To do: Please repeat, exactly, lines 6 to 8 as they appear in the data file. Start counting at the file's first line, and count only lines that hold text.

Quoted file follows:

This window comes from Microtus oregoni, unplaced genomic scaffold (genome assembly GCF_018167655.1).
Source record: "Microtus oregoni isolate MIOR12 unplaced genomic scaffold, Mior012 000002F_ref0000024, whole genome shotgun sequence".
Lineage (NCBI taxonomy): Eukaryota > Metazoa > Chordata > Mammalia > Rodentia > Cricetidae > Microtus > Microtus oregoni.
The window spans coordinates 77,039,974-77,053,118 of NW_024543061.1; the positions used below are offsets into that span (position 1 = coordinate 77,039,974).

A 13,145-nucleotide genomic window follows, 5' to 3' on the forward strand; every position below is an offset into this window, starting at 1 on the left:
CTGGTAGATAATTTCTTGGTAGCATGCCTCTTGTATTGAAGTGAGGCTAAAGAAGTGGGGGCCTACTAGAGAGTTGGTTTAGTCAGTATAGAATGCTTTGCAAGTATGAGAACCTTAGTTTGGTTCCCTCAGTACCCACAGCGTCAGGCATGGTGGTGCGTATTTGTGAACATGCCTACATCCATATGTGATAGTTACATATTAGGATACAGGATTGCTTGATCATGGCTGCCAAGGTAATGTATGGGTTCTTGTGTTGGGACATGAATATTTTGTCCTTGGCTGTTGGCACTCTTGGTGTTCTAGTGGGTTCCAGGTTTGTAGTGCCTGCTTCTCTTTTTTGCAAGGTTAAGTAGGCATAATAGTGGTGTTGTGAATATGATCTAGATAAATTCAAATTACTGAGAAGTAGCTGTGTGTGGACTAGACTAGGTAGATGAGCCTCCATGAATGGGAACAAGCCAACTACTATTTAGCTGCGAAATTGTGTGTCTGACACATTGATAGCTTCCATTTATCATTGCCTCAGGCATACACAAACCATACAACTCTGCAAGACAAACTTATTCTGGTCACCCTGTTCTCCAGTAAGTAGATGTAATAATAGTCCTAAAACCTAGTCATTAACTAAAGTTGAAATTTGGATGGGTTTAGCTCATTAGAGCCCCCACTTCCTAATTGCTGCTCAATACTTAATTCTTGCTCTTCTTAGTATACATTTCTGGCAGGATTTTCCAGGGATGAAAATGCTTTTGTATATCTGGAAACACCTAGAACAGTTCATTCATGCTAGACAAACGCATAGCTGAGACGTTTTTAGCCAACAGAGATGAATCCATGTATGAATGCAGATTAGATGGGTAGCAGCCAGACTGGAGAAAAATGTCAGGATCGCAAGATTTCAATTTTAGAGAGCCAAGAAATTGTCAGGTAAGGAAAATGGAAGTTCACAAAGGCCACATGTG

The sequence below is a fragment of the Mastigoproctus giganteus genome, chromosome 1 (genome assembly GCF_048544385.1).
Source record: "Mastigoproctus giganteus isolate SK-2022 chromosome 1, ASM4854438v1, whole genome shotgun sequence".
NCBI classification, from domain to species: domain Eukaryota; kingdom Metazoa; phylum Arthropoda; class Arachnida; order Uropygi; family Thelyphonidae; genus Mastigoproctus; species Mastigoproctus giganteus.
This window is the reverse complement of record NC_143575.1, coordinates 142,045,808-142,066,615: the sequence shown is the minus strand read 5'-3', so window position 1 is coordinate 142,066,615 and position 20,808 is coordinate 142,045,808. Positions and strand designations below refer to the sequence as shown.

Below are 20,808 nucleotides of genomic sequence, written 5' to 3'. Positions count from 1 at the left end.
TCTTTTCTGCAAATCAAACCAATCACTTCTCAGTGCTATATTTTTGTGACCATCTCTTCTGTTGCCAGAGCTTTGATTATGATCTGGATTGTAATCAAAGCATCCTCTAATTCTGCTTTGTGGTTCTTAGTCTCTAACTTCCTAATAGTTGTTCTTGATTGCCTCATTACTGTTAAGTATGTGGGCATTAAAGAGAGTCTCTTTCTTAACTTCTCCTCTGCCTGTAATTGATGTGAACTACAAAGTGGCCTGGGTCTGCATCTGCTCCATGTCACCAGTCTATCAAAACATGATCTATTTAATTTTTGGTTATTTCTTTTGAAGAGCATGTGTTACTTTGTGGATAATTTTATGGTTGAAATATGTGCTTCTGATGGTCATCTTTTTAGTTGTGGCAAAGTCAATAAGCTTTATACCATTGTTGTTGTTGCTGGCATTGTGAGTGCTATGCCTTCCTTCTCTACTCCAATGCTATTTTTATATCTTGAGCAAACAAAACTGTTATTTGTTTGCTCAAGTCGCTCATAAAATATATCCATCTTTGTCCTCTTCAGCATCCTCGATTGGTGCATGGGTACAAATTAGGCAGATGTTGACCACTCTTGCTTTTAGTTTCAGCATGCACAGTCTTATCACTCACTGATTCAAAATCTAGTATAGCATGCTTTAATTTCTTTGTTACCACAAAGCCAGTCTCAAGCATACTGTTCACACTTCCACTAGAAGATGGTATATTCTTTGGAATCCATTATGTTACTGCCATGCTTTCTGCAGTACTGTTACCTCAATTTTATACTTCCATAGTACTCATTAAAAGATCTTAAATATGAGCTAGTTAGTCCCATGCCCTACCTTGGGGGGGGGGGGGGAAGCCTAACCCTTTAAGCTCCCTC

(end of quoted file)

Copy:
CTGGTAGATAATTTCTTGGTAGCATGCCTCTTGTATTGAAGTGAGGCTAAAGAAGTGGGGGCCTACTAGAGAGTTGGTTTAGTCAGTATAGAATGCTTTGCAAGTATGAGAACCTTAGTTTGGTTCCCTCAGTACCCACAGCGTCAGGCATGGTGGTGCGTATTTGTGAACATGCCTACATCCATATGTGATAGTTACATATTAGGATACAGGATTGCTTGATCATGGCTGCCAAGGTAATGTATGGGTTCTTGTGTTGGGACATGAATATTTTGTCCTTGGCTGTTGGCACTCTTGGTGTTCTAGTGGGTTCCAGGTTTGTAGTGCCTGCTTCTCTTTTTTGCAAGGTTAAGTAGGCATAATAGTGGTGTTGTGAATATGATCTAGATAAATTCAAATTACTGAGAAGTAGCTGTGTGTGGACTAGACTAGGTAGATGAGCCTCCATGAATGGGAACAAGCCAACTACTATTTAGCTGCGAAATTGTGTGTCTGACACATTGATAGCTTCCATTTATCATTGCCTCAGGCATACACAAACCATACAACTCTGCAAGACAAACTTATTCTGGTCACCCTGTTCTCCAGTAAGTAGATGTAATAATAGTCCTAAAACCTAGTCATTAACTAAAGTTGAAATTTGGATGGGTTTAGCTCATTAGAGCCCCCACTTCCTAATTGCTGCTCAATACTTAATTCTTGCTCTTCTTAGTATACATTTCTGGCAGGATTTTCCAGGGATGAAAATGCTTTTGTATATCTGGAAACACCTAGAACAGTTCATTCATGCTAGACAAACGCATAGCTGAGACGTTTTTAGCCAACAGAGATGAATCCATGTATGAATGCAGATTAGATGGGTAGCAGCCAGACTGGAGAAAAATGTCAGGATCGCAAGATTTCAATTTTAGAGAGCCAAGAAATTGTCAGGTAAGGAAAATGGAAGTTCACAAAGGCCACATGTG

The sequence below is a fragment of the Mastigoproctus giganteus genome, chromosome 1 (genome assembly GCF_048544385.1).
Source record: "Mastigoproctus giganteus isolate SK-2022 chromosome 1, ASM4854438v1, whole genome shotgun sequence".